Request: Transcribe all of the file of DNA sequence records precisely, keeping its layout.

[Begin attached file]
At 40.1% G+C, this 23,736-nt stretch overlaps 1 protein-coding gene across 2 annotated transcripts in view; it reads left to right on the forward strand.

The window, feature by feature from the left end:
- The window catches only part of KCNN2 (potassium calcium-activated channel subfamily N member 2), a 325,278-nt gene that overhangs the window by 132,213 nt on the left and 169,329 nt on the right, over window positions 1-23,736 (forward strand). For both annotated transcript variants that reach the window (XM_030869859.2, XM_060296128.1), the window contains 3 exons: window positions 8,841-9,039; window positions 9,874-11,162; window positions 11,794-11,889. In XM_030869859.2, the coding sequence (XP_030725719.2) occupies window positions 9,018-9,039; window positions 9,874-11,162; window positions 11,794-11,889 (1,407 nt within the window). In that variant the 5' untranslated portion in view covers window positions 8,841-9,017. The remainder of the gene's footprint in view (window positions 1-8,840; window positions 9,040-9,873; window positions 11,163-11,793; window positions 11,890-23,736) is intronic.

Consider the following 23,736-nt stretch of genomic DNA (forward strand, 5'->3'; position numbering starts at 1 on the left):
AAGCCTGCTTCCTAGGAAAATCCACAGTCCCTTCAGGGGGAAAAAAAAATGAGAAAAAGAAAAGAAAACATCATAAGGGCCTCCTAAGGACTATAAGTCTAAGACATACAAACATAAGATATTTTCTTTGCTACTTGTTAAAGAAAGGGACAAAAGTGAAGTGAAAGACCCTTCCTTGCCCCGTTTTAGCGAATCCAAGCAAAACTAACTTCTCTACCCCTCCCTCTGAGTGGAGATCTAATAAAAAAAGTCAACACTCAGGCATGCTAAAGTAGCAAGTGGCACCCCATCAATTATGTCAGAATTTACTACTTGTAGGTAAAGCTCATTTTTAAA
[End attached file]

At 40.1% G+C, this 23,736-nt stretch overlaps 1 protein-coding gene across 2 annotated transcripts in view; it reads left to right on the forward strand.

The window, feature by feature from the left end:
- The window catches only part of KCNN2 (potassium calcium-activated channel subfamily N member 2), a 325,278-nt gene that overhangs the window by 132,213 nt on the left and 169,329 nt on the right, over window positions 1-23,736 (forward strand). For both annotated transcript variants that reach the window (XM_030869859.2, XM_060296128.1), the window contains 3 exons: window positions 8,841-9,039; window positions 9,874-11,162; window positions 11,794-11,889. In XM_030869859.2, the coding sequence (XP_030725719.2) occupies window positions 9,018-9,039; window positions 9,874-11,162; window positions 11,794-11,889 (1,407 nt within the window). In that variant the 5' untranslated portion in view covers window positions 8,841-9,017. The remainder of the gene's footprint in view (window positions 1-8,840; window positions 9,040-9,873; window positions 11,163-11,793; window positions 11,890-23,736) is intronic.

Consider the following 23,736-nt stretch of genomic DNA (forward strand, 5'->3'; position numbering starts at 1 on the left):
AAGCCTGCTTCCTAGGAAAATCCACAGTCCCTTCAGGGGGAAAAAAAAATGAGAAAAAGAAAAGAAAACATCATAAGGGCCTCCTAAGGACTATAAGTCTAAGACATACAAACATAAGATATTTTCTTTGCTACTTGTTAAAGAAAGGGACAAAAGTGAAGTGAAAGACCCTTCCTTGCCCCGTTTTAGCGAATCCAAGCAAAACTAACTTCTCTACCCCTCCCTCTGAGTGGAGATCTAATAAAAAAAGTCAACACTCAGGCATGCTAAAGTAGCAAGTGGCACCCCATCAATTATGTCAGAATTTACTACTTGTAGGTAAAGCTCATTTTTAAA